Avonia baeseckei is widespread in Northern Namibia and South Africa. In particularly, it’s widespread in Northern Cape province, Namaqualand and Bushmanland.
Avonia baeseckei is a dwarf perennial plant, composed by cylindrical erect stems, 2-8 centimeters long, with a diameter of more or less 1,5 centimeters. On the stems there are globose, succulent, rounded leaves, closely packed to each others, 4 mm long and 3 mm wide. On the leaves there is a felt-like, soft, white substance and a brownish spot. Flowers are bright pink, they have five petals and they develop upon a brownish, succulent stem, taller than the entire plant.
The main problems in the cultivation of Avonia baeseckei are overwatering and cold. Avonia baeseckei needs a bright spot, exposed to direct sunlight, for flowering and develop. Its roots are fine and fibrous, and need a well-draining substrate. You can use a cactus mix as a substrate, or either add perlite to a normal substrate. Clay, shallow pots are recommended to help drainage. Repotting is generally not necessary, being Avonia baeseckei a dwarf succulent. This plant can survive until -5ºC, but, in winter, to avoid damages, it’s better to keep it indoors. Water Avonia baeseckei twice a week in summer, with little water. Wait until the soil is completely dry to water again. Avoid watering in winter.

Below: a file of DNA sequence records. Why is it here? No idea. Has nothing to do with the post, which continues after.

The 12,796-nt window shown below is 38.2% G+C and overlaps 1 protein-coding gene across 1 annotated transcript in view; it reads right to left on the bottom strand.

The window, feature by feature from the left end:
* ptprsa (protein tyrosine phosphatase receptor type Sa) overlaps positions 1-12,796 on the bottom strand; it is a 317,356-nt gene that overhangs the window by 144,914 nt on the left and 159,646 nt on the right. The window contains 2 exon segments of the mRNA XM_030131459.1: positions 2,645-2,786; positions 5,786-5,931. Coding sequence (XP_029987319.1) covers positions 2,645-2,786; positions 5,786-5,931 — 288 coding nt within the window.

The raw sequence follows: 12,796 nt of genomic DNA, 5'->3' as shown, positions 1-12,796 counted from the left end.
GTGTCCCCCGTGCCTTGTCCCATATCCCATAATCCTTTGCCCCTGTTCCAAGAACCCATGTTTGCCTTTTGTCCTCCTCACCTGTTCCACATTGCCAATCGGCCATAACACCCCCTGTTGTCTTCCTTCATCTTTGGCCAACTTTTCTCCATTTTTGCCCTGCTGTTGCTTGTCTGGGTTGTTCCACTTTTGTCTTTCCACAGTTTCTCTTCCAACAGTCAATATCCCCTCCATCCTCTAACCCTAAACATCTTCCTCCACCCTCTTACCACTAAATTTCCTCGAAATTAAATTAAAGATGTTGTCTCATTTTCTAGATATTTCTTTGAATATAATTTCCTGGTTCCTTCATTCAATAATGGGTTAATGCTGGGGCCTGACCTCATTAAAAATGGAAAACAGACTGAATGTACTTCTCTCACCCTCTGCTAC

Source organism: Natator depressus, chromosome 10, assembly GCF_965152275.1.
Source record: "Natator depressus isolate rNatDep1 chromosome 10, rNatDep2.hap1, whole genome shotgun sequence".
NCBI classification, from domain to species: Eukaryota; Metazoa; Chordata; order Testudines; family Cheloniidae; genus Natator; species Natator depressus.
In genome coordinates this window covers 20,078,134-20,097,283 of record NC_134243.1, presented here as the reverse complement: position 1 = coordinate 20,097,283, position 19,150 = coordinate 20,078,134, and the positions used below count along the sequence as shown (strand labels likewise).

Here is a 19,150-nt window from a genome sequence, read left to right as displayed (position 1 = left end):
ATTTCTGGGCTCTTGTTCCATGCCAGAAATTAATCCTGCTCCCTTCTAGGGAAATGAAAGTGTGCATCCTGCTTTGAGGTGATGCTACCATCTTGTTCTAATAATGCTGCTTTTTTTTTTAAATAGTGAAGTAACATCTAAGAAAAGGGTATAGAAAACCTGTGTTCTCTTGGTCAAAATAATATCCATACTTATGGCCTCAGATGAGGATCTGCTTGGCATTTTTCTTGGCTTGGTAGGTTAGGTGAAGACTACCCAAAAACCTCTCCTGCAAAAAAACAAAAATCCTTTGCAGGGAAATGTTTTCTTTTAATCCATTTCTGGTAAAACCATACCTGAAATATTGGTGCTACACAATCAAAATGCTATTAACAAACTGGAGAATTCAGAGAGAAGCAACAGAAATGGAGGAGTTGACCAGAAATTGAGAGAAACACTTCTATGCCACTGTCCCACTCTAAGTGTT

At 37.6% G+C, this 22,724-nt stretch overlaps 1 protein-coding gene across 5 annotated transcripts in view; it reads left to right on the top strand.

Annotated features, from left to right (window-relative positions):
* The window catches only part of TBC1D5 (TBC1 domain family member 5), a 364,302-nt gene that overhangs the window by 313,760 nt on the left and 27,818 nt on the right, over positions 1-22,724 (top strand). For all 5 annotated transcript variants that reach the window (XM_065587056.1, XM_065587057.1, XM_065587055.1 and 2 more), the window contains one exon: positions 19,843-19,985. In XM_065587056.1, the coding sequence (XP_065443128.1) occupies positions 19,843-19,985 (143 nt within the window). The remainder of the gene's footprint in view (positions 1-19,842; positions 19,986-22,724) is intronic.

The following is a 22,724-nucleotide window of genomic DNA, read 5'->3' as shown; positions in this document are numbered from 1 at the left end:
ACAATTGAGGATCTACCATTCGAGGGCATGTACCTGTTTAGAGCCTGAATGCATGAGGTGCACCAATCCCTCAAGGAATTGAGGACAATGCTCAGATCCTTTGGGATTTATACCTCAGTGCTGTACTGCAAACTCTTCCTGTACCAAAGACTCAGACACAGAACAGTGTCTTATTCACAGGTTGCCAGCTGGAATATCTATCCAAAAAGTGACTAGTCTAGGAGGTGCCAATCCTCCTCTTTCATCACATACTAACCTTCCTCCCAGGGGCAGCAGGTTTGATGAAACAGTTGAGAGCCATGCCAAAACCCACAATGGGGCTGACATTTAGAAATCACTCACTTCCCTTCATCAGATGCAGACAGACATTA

Propagation of Avonia baeseckei is done by seeds.
The name of the genus Avonia comes from the Latin word “avus”, which means “grandfather”, referring to its white scales.